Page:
A small passage from the piece I'm working on. Feedback is much appreciated!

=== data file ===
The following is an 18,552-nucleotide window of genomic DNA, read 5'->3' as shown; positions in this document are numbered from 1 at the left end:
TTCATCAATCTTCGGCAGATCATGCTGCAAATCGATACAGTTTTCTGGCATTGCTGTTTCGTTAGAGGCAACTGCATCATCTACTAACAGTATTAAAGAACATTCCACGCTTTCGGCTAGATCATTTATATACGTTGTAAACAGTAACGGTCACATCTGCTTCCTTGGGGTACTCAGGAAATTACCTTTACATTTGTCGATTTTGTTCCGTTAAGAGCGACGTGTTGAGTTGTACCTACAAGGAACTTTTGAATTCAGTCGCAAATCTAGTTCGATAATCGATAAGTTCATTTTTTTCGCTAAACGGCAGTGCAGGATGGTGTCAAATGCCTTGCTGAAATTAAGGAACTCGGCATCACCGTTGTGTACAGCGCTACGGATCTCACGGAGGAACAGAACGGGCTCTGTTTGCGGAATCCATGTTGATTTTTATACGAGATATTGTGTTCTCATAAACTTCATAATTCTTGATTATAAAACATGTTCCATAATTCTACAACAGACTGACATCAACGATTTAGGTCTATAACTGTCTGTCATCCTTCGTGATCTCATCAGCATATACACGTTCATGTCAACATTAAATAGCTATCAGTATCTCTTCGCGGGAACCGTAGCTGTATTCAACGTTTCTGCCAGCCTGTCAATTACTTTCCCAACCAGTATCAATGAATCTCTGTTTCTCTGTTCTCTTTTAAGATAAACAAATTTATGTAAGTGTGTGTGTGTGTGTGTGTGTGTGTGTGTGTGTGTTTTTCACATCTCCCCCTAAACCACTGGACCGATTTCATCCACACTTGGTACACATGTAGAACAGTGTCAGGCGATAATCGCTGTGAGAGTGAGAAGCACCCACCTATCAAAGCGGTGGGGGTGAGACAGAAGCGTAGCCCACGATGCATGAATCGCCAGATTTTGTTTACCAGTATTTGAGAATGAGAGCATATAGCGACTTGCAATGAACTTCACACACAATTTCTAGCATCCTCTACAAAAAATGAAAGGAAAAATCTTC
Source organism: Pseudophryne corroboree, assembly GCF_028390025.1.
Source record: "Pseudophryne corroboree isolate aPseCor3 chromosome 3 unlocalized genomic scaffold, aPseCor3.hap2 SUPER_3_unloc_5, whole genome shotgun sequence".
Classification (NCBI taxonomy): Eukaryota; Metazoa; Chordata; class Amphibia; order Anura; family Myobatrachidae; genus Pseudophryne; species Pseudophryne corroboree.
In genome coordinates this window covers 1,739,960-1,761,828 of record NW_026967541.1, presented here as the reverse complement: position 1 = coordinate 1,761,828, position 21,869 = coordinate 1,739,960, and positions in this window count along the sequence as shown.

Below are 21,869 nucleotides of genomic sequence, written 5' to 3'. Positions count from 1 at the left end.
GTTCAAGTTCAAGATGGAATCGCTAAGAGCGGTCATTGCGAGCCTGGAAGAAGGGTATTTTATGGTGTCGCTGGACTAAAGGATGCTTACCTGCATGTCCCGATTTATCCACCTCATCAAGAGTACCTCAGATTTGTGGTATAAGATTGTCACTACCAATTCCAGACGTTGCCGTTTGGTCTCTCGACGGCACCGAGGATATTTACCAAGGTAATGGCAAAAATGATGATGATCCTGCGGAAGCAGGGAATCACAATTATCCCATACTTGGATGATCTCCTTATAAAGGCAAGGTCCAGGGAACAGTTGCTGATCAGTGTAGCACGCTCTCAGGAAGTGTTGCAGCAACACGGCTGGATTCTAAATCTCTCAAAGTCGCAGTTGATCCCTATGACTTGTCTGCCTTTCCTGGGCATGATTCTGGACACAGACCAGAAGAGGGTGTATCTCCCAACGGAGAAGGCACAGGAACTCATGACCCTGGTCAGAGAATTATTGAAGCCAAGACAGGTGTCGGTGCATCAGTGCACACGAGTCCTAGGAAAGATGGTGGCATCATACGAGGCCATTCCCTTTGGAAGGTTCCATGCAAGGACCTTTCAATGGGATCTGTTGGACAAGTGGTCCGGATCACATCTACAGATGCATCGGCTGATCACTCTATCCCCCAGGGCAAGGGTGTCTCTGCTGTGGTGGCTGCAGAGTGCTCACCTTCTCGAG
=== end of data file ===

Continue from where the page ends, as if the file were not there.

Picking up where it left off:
The halls were constantly buzzing, coating the deeply rooted pessimism with a liveliness that helped me forget, and hospital staff made their way in and out of our room at all hours. I knew much of it was a mindless routine, the steady indifference broken only by a high systolic number or a stubborn vein, but it made me feel significant knowing all these strangers cared whether or not I lived, even if it was their job. Sometimes they collected blood, other times they recorded the figures that flashed on the monitors, or “just popped in to check up.” Without having to say a word, their uniform told me what they had come for. Looking more like businessmen in their button-down collared shirts and ties, the doctors almost always had glasses on, but not much of an objective. Whenever they came around, I had to suppress the urge to ask them why they even bothered. On the other hand, the phlebotomists, dressed in long white lab coats and blue latex gloves, had only one intention. They move the fastest, judged the least. I secretly wished the blood would seize to flow so that I could see them, syringe in hand, finally faced with failure. The ones who visited the most were dressed in matching sets of cotton-candy pink, Betty Boop print, mellow yellow. They wore sweet aromas, wedding rings, warm smiles that mismatched their black-rimmed eyes.